20/6.1 x 105/12.0%

at this condition is 6.2 x 105. The boundary layer characteristics, including velocity distribution, velocity profile in the wall coordinates, and the wake characteristics, are measured at three different locations on the planel (X/Cx = —1.6) at a distance of half pitch from each other on the tip-endwall, as displayed in fig. 3.2.

In fig. 3.2 it shows that the velocity profile near the wall is very steep and assumes the power law with an index of 5.7, while the profile in the wall coordinates follows the log law of the wall. The boundary layer shape factor is 1.38 with a displacement thickness of 0.17cm. The solid line of turbulence intensity is used as an inlet condition in the numerical simulation.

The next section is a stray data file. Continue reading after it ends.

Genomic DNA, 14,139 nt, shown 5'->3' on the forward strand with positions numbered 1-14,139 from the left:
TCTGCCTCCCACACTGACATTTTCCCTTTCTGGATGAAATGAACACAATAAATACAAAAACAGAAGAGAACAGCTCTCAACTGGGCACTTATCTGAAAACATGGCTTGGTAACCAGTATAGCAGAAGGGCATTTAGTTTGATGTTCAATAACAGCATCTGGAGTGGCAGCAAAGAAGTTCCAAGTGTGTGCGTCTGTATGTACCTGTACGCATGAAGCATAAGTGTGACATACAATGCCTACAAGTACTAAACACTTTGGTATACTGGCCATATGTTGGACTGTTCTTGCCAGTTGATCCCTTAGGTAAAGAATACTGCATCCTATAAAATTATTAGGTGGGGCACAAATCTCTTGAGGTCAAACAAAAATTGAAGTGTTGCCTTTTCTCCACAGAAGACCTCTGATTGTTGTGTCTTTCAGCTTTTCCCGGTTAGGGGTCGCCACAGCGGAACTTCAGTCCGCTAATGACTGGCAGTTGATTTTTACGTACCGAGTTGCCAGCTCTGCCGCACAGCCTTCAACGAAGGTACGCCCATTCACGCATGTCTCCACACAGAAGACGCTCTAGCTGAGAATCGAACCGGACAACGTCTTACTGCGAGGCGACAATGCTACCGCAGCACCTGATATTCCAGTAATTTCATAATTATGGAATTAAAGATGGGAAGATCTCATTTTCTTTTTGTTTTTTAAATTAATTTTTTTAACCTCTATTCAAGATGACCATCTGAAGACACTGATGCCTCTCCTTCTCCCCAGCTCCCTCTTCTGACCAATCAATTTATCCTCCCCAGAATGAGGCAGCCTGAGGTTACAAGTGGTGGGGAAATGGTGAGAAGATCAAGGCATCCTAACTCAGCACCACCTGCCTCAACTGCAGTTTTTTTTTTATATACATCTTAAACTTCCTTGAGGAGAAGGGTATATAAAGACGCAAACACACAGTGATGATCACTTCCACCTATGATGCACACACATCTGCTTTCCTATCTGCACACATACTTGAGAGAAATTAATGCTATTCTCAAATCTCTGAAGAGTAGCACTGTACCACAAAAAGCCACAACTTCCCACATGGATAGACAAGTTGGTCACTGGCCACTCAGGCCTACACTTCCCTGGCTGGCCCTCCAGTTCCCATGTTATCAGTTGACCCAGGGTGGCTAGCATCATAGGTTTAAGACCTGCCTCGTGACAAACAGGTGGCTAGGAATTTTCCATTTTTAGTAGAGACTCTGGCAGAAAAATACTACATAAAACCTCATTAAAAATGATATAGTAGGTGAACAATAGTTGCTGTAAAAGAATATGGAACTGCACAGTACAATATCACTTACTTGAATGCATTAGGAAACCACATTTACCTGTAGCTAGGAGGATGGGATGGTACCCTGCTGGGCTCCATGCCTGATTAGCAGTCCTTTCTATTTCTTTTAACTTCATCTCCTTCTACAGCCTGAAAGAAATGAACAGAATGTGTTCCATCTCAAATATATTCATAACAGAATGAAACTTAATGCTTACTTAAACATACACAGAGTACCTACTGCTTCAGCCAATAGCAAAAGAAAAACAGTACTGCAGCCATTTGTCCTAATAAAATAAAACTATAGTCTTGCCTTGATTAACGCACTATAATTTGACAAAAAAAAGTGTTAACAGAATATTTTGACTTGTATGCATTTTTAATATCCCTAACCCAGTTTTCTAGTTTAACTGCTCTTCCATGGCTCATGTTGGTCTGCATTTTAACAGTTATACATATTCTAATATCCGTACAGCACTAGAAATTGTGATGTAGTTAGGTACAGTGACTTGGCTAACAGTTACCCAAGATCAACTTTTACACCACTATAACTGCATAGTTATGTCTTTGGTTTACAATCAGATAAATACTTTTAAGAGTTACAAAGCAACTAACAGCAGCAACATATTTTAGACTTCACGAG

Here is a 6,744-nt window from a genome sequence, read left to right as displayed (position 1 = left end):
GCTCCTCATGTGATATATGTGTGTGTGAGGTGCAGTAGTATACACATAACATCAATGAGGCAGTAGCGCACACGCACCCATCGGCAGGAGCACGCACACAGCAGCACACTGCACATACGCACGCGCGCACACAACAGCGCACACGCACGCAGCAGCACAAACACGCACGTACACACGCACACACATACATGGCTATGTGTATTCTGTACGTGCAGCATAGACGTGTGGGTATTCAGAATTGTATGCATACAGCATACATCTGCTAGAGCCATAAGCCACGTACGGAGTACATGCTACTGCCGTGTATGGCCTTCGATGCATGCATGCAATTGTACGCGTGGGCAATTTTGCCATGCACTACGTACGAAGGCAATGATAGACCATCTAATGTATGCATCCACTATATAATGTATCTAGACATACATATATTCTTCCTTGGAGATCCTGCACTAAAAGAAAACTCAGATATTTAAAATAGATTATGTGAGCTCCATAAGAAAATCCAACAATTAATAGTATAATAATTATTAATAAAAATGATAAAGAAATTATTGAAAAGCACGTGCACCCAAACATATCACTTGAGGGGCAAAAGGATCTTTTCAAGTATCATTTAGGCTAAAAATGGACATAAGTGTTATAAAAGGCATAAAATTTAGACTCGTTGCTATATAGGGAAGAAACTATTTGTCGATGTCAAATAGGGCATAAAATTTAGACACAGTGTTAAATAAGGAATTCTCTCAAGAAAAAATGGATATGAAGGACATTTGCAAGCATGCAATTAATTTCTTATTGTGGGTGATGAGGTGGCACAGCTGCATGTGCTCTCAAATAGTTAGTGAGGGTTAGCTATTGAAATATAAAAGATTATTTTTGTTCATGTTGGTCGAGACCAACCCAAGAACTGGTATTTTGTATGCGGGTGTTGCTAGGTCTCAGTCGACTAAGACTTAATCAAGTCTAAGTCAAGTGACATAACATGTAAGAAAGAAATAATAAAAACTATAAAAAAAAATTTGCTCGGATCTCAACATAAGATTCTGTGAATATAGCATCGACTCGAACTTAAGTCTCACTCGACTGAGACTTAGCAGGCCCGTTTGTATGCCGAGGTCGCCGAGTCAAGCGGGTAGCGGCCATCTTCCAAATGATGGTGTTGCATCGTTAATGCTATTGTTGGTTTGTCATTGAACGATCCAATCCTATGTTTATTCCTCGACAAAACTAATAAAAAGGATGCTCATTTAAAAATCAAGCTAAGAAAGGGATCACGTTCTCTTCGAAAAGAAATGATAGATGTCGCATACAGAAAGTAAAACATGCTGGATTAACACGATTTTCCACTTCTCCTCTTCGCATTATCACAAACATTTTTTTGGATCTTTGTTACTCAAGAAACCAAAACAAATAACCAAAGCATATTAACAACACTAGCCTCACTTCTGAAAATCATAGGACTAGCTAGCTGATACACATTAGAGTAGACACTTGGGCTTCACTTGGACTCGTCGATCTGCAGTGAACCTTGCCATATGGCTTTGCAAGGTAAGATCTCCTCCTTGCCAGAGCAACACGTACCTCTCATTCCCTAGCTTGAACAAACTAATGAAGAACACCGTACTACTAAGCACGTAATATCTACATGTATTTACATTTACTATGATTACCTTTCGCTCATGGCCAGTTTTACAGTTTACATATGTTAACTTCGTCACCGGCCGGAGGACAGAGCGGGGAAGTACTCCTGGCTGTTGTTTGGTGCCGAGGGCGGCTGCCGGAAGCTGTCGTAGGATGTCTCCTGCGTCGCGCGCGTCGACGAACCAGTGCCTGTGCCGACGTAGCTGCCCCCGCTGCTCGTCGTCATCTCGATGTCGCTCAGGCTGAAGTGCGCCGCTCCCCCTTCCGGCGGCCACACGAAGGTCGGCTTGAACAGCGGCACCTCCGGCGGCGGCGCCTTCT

In summary, the data shows that at normal condition, the boundary layer flow on the tip-endwall is uniform and turbulent, following the log law of the wall and the law of the wake, and the displacement thickness is typical of that in a gas turbine engine (1% of chord, Hodson and Dominy (1986)). Although the boundary layer thickness may have influence on the heat/mass transfer on the blade surface as suggested by Graziani et al. (1980), the experiment from Chan et al. (1994) showed that the inlet boundary layer thickness may not have significant effects on tip leakage flow and vortex. Therefore, the effects of inlet boundary layer thickness are not considered further in this study.

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